Just a scoop full
By Jerry Nine
(Sept. 12)--Most of our area is clinging to the chance for moisture these next few days. Our immediate area will have to get rain very soon for us to have any chance for wheat pasture. To the east and southeast 100 miles they probably have two extra weeks before their chances diminish. A lot of my farmland is marginal quality anyway and most farmers that farm very good soil would not farm what I farm. That reminds me of a quarter of a section that my neighbor owned. It laid right in the middle of my pasture. When I bought the grass on one side of his quarter, he informed me that the place I bought was very marginal and then he said it was pretty light. I was not going to give him the satisfaction of telling me it was sorrier than I thought so I said, "I knew it wasn't that good when I bought it." I told him a year later that if he ever wanted to sell his quarter I would try to buy it. He said, "That is a pretty blame good quarter." I wanted to say, "I don't know how it could be that great and be in the middle of all that sorry land." Sometimes it depends on whether it is yours or mine as to how good it is.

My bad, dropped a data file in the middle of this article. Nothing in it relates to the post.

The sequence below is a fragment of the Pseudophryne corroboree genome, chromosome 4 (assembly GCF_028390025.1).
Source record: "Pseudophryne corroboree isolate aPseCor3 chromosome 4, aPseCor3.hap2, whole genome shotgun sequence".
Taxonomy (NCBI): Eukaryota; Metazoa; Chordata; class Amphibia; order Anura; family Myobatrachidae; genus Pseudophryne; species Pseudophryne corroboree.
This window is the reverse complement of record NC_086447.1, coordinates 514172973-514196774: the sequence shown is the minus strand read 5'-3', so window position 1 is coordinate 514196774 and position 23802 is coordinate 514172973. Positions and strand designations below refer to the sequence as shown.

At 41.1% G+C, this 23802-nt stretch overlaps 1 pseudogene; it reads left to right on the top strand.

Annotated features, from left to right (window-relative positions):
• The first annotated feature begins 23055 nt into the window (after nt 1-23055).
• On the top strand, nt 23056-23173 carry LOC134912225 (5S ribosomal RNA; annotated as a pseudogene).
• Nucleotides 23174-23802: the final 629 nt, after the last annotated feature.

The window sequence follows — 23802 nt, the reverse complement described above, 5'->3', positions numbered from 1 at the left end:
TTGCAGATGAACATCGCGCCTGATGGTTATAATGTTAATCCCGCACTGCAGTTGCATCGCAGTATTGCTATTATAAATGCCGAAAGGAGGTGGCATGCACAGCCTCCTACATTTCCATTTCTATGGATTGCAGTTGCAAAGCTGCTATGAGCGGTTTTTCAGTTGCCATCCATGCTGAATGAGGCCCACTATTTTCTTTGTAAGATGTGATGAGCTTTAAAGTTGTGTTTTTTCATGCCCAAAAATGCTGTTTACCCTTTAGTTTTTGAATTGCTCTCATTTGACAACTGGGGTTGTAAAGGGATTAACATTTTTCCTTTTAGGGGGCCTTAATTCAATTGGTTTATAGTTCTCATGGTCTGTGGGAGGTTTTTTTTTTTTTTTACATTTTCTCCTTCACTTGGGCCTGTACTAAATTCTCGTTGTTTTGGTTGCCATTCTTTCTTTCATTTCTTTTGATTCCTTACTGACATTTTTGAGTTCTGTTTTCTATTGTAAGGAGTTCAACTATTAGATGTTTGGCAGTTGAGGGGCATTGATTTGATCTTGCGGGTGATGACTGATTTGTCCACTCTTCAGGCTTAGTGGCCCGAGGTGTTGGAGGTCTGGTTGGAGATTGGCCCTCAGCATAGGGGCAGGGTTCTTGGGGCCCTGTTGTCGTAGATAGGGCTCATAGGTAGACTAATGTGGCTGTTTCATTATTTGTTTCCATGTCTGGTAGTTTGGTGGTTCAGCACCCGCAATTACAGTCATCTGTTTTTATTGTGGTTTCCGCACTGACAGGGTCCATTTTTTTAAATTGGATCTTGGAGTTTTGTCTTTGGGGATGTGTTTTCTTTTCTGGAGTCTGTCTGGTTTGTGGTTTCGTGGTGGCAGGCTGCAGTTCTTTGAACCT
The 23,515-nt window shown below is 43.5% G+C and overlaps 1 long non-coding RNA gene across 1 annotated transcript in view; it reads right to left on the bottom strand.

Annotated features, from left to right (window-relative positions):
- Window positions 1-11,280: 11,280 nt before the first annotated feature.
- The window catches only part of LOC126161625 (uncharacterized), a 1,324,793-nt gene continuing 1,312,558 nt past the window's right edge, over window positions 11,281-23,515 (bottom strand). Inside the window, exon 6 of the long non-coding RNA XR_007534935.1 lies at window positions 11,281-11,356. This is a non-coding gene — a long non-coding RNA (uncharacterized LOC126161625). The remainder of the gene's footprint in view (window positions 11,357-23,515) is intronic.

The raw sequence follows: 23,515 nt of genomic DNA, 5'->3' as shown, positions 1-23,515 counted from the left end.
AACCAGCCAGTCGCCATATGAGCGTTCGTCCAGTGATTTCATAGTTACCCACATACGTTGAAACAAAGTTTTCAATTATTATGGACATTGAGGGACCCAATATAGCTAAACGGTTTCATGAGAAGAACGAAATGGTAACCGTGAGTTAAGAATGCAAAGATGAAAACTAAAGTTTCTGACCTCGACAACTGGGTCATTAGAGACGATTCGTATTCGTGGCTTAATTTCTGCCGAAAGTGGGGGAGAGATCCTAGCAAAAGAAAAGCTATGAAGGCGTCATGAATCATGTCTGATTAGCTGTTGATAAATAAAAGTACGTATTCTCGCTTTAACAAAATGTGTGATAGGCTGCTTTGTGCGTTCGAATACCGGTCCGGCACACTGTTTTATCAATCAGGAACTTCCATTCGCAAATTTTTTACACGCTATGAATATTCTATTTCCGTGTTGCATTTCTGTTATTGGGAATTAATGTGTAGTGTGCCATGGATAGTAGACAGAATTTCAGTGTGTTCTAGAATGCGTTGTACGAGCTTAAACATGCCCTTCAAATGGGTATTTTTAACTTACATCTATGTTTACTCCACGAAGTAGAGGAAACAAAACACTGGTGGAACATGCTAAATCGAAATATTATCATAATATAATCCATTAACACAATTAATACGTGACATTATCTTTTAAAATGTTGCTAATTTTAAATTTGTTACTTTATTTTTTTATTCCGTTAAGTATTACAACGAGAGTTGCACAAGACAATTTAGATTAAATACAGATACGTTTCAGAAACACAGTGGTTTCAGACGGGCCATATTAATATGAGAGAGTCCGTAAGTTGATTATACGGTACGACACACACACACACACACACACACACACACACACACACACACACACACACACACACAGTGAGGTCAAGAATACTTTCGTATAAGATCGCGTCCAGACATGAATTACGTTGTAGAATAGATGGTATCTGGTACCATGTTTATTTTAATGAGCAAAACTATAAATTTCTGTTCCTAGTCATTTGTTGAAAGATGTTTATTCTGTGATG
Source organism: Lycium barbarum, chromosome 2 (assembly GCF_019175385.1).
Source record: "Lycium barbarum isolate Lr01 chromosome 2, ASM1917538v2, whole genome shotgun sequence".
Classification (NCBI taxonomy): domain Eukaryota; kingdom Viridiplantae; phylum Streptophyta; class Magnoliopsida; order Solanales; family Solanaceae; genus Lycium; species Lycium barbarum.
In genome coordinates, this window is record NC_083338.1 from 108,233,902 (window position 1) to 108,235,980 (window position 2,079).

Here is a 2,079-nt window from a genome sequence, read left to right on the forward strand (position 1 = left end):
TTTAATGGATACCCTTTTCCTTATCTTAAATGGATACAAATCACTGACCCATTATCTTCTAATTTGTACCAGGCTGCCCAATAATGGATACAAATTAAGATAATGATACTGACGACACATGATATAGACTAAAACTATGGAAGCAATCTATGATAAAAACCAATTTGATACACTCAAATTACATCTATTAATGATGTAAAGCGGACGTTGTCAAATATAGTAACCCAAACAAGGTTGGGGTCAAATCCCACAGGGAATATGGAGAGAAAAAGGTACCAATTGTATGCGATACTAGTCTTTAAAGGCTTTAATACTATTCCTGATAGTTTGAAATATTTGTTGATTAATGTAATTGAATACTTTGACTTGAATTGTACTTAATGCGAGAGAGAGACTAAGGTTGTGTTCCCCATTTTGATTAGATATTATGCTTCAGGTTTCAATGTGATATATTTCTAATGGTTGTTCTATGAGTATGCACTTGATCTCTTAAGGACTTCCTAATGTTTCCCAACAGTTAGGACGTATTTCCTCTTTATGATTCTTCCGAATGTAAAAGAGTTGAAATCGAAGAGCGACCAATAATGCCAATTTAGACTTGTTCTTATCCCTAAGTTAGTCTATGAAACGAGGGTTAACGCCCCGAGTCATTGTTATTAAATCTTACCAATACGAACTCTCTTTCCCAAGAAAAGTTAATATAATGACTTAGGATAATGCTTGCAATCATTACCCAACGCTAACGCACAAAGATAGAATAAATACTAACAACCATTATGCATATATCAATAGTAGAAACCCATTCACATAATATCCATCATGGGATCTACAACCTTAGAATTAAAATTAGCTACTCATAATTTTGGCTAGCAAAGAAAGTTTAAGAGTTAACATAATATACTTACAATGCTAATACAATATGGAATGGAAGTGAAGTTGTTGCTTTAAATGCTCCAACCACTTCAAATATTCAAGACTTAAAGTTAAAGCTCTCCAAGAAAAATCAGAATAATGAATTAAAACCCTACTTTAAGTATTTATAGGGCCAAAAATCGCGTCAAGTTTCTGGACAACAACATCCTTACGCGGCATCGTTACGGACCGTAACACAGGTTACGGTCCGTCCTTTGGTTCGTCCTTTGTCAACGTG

Our cow killing market was sure better this past week. It seemed $3 to $5 per hundredweight better. Feeder cattle are somewhat limited with about half as many or less than normal. We sold some 5-year-old short bred cows Tuesday that were a little wild that sure would have brought $150 per head more if they had been gentle. Some of them will gentle down in the pasture. But a lot of them will still get very nervous when you handle them. As far as feeder cattle, wild ones will cost you a lot of weight, which is often dollars when you sell them, let alone make you cuss more. I know a lot of you liked those wild females when you were younger, but now that you are older and married hopefully you will concentrate on gentle ones.
Every state where there are two big colleges almost always has a rivalry. For the first year and a half I attended--or should I say I was enrolled at--Oklahoma State in Stillwater. Naturally OU and OSU are big rivals. I saw a shirt that I liked the other day. It said, "God said he would lead you beside still water, not Norman"
Editor's note: Jerry Nine, Woodward, Okla., is a lifetime cattleman who grew up on his family's ranch near Laverne, Okla.
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